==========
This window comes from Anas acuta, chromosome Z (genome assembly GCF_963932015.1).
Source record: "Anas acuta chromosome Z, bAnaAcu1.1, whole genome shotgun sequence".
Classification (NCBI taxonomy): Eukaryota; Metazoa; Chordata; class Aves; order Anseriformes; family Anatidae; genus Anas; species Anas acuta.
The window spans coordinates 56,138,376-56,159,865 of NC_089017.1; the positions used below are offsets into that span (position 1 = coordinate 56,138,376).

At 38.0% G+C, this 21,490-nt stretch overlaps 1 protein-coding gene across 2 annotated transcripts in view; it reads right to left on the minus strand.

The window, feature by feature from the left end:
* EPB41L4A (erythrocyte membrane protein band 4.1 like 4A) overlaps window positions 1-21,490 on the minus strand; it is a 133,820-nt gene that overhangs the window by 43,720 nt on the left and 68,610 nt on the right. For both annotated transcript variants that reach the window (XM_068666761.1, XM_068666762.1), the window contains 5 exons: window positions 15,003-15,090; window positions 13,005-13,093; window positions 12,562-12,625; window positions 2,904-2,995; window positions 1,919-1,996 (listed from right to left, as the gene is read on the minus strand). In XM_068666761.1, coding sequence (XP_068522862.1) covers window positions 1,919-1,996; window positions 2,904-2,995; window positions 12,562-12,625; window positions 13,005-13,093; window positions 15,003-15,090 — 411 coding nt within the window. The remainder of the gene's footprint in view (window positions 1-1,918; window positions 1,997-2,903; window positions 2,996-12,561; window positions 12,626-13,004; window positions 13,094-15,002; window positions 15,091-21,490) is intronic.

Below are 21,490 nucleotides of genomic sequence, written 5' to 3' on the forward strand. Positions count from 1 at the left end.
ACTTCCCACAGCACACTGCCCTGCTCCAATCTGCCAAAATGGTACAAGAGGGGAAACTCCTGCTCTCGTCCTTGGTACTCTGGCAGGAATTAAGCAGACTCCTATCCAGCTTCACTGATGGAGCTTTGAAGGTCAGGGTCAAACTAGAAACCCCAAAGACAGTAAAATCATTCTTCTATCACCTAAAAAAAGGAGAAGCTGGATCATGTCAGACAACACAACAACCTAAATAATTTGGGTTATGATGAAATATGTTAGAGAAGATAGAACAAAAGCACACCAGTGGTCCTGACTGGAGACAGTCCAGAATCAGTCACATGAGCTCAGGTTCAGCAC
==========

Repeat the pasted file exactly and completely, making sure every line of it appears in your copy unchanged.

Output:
This window comes from Anas acuta, chromosome Z (genome assembly GCF_963932015.1).
Source record: "Anas acuta chromosome Z, bAnaAcu1.1, whole genome shotgun sequence".
Classification (NCBI taxonomy): Eukaryota; Metazoa; Chordata; class Aves; order Anseriformes; family Anatidae; genus Anas; species Anas acuta.
The window spans coordinates 56,138,376-56,159,865 of NC_089017.1; the positions used below are offsets into that span (position 1 = coordinate 56,138,376).

At 38.0% G+C, this 21,490-nt stretch overlaps 1 protein-coding gene across 2 annotated transcripts in view; it reads right to left on the minus strand.

The window, feature by feature from the left end:
* EPB41L4A (erythrocyte membrane protein band 4.1 like 4A) overlaps window positions 1-21,490 on the minus strand; it is a 133,820-nt gene that overhangs the window by 43,720 nt on the left and 68,610 nt on the right. For both annotated transcript variants that reach the window (XM_068666761.1, XM_068666762.1), the window contains 5 exons: window positions 15,003-15,090; window positions 13,005-13,093; window positions 12,562-12,625; window positions 2,904-2,995; window positions 1,919-1,996 (listed from right to left, as the gene is read on the minus strand). In XM_068666761.1, coding sequence (XP_068522862.1) covers window positions 1,919-1,996; window positions 2,904-2,995; window positions 12,562-12,625; window positions 13,005-13,093; window positions 15,003-15,090 — 411 coding nt within the window. The remainder of the gene's footprint in view (window positions 1-1,918; window positions 1,997-2,903; window positions 2,996-12,561; window positions 12,626-13,004; window positions 13,094-15,002; window positions 15,091-21,490) is intronic.

Below are 21,490 nucleotides of genomic sequence, written 5' to 3' on the forward strand. Positions count from 1 at the left end.
ACTTCCCACAGCACACTGCCCTGCTCCAATCTGCCAAAATGGTACAAGAGGGGAAACTCCTGCTCTCGTCCTTGGTACTCTGGCAGGAATTAAGCAGACTCCTATCCAGCTTCACTGATGGAGCTTTGAAGGTCAGGGTCAAACTAGAAACCCCAAAGACAGTAAAATCATTCTTCTATCACCTAAAAAAAGGAGAAGCTGGATCATGTCAGACAACACAACAACCTAAATAATTTGGGTTATGATGAAATATGTTAGAGAAGATAGAACAAAAGCACACCAGTGGTCCTGACTGGAGACAGTCCAGAATCAGTCACATGAGCTCAGGTTCAGCAC